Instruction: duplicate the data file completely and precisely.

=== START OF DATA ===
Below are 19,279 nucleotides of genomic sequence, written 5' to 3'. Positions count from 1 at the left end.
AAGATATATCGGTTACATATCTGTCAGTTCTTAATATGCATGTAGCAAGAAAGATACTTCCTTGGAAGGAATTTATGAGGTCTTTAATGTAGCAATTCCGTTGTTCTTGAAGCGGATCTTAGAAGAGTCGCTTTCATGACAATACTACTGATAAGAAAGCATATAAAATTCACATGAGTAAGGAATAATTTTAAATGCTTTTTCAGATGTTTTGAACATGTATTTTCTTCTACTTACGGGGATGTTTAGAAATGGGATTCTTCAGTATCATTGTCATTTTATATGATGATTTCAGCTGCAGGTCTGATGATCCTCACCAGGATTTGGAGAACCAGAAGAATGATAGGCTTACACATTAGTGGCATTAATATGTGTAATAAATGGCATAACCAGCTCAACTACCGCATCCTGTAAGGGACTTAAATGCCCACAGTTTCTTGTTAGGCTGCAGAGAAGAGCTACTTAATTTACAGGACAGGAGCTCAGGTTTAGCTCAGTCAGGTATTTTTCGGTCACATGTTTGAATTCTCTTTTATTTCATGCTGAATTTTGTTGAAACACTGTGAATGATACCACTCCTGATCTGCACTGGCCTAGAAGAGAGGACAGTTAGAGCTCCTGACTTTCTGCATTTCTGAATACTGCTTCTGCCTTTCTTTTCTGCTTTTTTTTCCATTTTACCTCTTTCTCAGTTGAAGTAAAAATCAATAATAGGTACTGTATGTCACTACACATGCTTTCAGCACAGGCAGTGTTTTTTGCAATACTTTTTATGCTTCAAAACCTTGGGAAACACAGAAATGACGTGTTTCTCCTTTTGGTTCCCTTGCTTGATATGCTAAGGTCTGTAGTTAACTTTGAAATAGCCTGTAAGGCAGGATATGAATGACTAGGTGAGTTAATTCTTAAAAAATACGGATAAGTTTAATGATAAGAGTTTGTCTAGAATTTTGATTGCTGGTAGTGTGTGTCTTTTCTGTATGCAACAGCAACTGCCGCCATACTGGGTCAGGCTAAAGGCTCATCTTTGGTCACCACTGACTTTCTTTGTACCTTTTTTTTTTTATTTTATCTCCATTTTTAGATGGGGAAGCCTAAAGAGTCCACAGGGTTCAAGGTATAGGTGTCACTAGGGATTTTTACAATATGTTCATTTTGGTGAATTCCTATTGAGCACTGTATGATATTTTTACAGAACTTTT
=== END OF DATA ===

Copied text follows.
Below are 19,279 nucleotides of genomic sequence, written 5' to 3'. Positions count from 1 at the left end.
AAGATATATCGGTTACATATCTGTCAGTTCTTAATATGCATGTAGCAAGAAAGATACTTCCTTGGAAGGAATTTATGAGGTCTTTAATGTAGCAATTCCGTTGTTCTTGAAGCGGATCTTAGAAGAGTCGCTTTCATGACAATACTACTGATAAGAAAGCATATAAAATTCACATGAGTAAGGAATAATTTTAAATGCTTTTTCAGATGTTTTGAACATGTATTTTCTTCTACTTACGGGGATGTTTAGAAATGGGATTCTTCAGTATCATTGTCATTTTATATGATGATTTCAGCTGCAGGTCTGATGATCCTCACCAGGATTTGGAGAACCAGAAGAATGATAGGCTTACACATTAGTGGCATTAATATGTGTAATAAATGGCATAACCAGCTCAACTACCGCATCCTGTAAGGGACTTAAATGCCCACAGTTTCTTGTTAGGCTGCAGAGAAGAGCTACTTAATTTACAGGACAGGAGCTCAGGTTTAGCTCAGTCAGGTATTTTTCGGTCACATGTTTGAATTCTCTTTTATTTCATGCTGAATTTTGTTGAAACACTGTGAATGATACCACTCCTGATCTGCACTGGCCTAGAAGAGAGGACAGTTAGAGCTCCTGACTTTCTGCATTTCTGAATACTGCTTCTGCCTTTCTTTTCTGCTTTTTTTTCCATTTTACCTCTTTCTCAGTTGAAGTAAAAATCAATAATAGGTACTGTATGTCACTACACATGCTTTCAGCACAGGCAGTGTTTTTTGCAATACTTTTTATGCTTCAAAACCTTGGGAAACACAGAAATGACGTGTTTCTCCTTTTGGTTCCCTTGCTTGATATGCTAAGGTCTGTAGTTAACTTTGAAATAGCCTGTAAGGCAGGATATGAATGACTAGGTGAGTTAATTCTTAAAAAATACGGATAAGTTTAATGATAAGAGTTTGTCTAGAATTTTGATTGCTGGTAGTGTGTGTCTTTTCTGTATGCAACAGCAACTGCCGCCATACTGGGTCAGGCTAAAGGCTCATCTTTGGTCACCACTGACTTTCTTTGTACCTTTTTTTTTTTATTTTATCTCCATTTTTAGATGGGGAAGCCTAAAGAGTCCACAGGGTTCAAGGTATAGGTGTCACTAGGGATTTTTACAATATGTTCATTTTGGTGAATTCCTATTGAGCACTGTATGATATTTTTACAGAACTTTT